Company releases, economic news, and business coverage.
TORONTO - Some of the most active companies traded Wednesday on the Toronto Stock Exchange:
Toronto Stock Exchange (16,045.94, down 304.90 points).
MONTREAL - SNC-Lavalin's sudden return to the spotlight brings renewed focus on the beleaguered engineering firm's health, along with the potential economic consequences if it continues its path of decline.
SNC-Lavalin Group Inc.'s bidding prospects, reputation and stock price have been causes for concern in a year that has seen its own financial woes conflated with its role in a political scandal that continues to dog Prime Minister Justin Trudeau.
TORONTO - Shares of Canada Goose Holdings Inc. fell as much as 10 per cent Wednesday as it reported a wider loss and worsened margins in its first quarter compared to a year earlier.
The luxury parka company reported a loss of $29.4 million or 27 cents per share for the quarter ended June 30 compared with a loss of $18.7 million or 17 cents per share a year ago.
TORONTO - Shares of Indigo Books & Music Inc. closed down almost 15 per cent Wednesday as the company missed earnings expectations amid a strategy change.
The Toronto-based retailer said its revenue dropped and its loss widened in its first quarter as it worked to cut promotions and low-margin merchandise, as well as remodel stores and offerings.
TORONTO - For the first time since before the Great Recession, the yield curve on two- and 10-year U.S. government bonds has inverted, a possible warning that another recession is on the way.
On Wednesday, the yield on the 10-year Treasury briefly fell below the two-year yield. By late afternoon, the rate was 1.58 per cent 10-year yield and 1.56 per cent two-year yield. However, the spread remains very narrow, a rare occurrence as investors usually demand more interest for tying up their money over a longer term.
Metro Inc. will fast-track the deployment of technology such as self-service checkouts and electronic shelf labels to its stores in an effort to lower labour costs, the grocer's chief executive said Wednesday.
The Montreal-based company expects to have self-service checkouts in 100 stores by the end of its 2019 financial year, which ends Sept. 29. It will equip another 100 stores in the following year.
MONTREAL - The head of Aimia Inc. says its legal battle against its largest shareholder has not hampered the loyalty company's hunt for bolt-on acquisitions as it charts a new course after the sale of its Aeroplan business.
"We continue to be focused on executing M&A strategy. We've seen robust deal flow since we announced the strategy. We continue to see that," said chief executive Jeremy Rabe on a conference call with analysts, responding to a question about whether Aimia plans had "been impacted by the noise that led to the lawsuit."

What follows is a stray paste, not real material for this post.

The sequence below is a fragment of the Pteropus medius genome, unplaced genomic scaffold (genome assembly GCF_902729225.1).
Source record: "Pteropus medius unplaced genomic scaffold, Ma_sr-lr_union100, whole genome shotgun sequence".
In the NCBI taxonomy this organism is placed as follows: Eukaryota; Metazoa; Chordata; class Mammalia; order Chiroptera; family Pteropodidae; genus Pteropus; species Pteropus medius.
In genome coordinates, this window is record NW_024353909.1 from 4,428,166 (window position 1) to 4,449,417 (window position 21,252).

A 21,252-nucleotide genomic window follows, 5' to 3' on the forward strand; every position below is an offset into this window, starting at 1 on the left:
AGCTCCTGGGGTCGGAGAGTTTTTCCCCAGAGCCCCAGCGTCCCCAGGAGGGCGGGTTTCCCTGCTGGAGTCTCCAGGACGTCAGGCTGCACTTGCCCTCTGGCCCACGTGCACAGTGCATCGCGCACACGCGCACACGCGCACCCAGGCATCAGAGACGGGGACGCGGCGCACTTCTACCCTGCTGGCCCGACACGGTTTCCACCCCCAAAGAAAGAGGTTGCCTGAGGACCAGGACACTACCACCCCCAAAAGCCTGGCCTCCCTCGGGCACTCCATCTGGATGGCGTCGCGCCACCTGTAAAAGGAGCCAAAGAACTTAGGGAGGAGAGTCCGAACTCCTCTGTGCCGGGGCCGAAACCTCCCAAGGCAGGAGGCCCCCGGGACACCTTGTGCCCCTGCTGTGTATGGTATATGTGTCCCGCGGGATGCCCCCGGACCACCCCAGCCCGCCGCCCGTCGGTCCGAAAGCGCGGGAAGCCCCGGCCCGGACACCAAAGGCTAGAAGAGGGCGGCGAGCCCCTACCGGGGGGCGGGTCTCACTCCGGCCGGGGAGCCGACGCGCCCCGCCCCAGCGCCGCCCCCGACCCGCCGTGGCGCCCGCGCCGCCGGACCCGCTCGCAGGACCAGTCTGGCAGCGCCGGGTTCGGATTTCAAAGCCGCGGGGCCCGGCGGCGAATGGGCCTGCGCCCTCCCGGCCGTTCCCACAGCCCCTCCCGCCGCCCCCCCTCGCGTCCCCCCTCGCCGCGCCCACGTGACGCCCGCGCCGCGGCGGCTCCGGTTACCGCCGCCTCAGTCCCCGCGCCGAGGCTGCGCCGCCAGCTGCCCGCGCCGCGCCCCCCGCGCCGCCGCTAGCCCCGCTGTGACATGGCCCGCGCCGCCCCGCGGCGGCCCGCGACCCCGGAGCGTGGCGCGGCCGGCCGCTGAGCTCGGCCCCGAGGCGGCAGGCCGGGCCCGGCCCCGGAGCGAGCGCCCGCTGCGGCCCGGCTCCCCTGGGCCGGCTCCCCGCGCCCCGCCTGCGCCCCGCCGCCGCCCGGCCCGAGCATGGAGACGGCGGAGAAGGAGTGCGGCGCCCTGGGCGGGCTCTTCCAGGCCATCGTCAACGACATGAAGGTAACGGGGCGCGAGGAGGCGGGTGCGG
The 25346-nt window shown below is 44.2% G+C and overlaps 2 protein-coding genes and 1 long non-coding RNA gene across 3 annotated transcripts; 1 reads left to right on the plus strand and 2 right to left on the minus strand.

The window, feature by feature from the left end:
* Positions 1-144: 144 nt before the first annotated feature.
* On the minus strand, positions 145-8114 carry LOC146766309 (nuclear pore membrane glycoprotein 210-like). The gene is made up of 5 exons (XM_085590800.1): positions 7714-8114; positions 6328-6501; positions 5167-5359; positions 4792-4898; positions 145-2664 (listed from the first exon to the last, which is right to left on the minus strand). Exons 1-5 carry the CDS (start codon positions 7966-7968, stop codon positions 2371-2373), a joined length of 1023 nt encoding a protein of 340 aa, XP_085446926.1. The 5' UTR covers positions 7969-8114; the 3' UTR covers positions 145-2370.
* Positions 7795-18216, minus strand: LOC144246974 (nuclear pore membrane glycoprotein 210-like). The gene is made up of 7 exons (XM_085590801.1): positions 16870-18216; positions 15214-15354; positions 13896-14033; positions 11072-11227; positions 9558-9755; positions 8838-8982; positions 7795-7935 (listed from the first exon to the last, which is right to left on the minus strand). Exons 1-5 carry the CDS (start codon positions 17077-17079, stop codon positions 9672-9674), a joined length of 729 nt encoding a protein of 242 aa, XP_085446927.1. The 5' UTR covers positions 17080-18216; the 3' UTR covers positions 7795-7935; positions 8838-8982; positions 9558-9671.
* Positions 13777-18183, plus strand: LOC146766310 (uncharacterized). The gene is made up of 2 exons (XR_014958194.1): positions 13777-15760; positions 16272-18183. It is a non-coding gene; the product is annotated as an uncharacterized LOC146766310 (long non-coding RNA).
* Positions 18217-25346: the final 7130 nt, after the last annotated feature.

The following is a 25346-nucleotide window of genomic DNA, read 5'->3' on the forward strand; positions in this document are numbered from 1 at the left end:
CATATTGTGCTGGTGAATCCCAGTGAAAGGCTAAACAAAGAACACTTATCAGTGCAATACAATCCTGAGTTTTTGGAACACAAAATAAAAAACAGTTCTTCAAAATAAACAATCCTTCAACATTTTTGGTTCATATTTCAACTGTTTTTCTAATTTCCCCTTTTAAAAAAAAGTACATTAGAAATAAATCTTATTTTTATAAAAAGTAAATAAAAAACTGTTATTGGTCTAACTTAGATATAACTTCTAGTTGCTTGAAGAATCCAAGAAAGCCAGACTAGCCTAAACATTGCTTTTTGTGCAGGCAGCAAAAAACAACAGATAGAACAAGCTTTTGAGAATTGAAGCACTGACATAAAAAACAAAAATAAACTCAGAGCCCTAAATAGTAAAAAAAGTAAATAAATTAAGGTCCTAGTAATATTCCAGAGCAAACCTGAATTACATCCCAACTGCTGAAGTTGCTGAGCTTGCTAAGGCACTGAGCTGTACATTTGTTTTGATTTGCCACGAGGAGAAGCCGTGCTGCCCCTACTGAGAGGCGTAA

OTTAWA - Canada's export credit agency says it regrets its 2015 decision to lend US$41 million to a South African company owned by members of a family facing corruption allegations related to their ties to former president Jacob Zuma.
In the months and years that followed, the agency became increasingly concerned about the loan it provided to Westdawn Investments to backstop the sale of a Bombardier luxury jet, Export Development Canada executive vice-president Carl Burlock said Wednesday.
HONG KONG - Flights resumed Wednesday at Hong Kong's airport after two days of disruptions that descended into clashes with police, highlighting the hardening positions of pro-democracy protesters and the authorities in the semi-autonomous Chinese city. After nightfall, a new protest outside a police station in the city was dispersed as officers fired tear gas.
There was soul-searching in the protest movement, including the three dozen demonstrators who remained camped at the airport arrivals area. They asked travellers and the general public for forgiveness after their blockade turned into chaotic and frenzied violence.
MONTREAL - Canada's largest airline aims to boost its presence in the U.S. with a pair of Airbus A220 jetliners on two new non-stop routes between Montreal and Seattle and from Toronto to San Jose, Calif.
The narrow-body aircraft, which are set to take off on May 4, are the first two of 10 that Air Canada expects to receive by the summer of 2020, granting it greater range and cost savings as rival WestJet Airlines Ltd. attempts to make further inroads into international markets.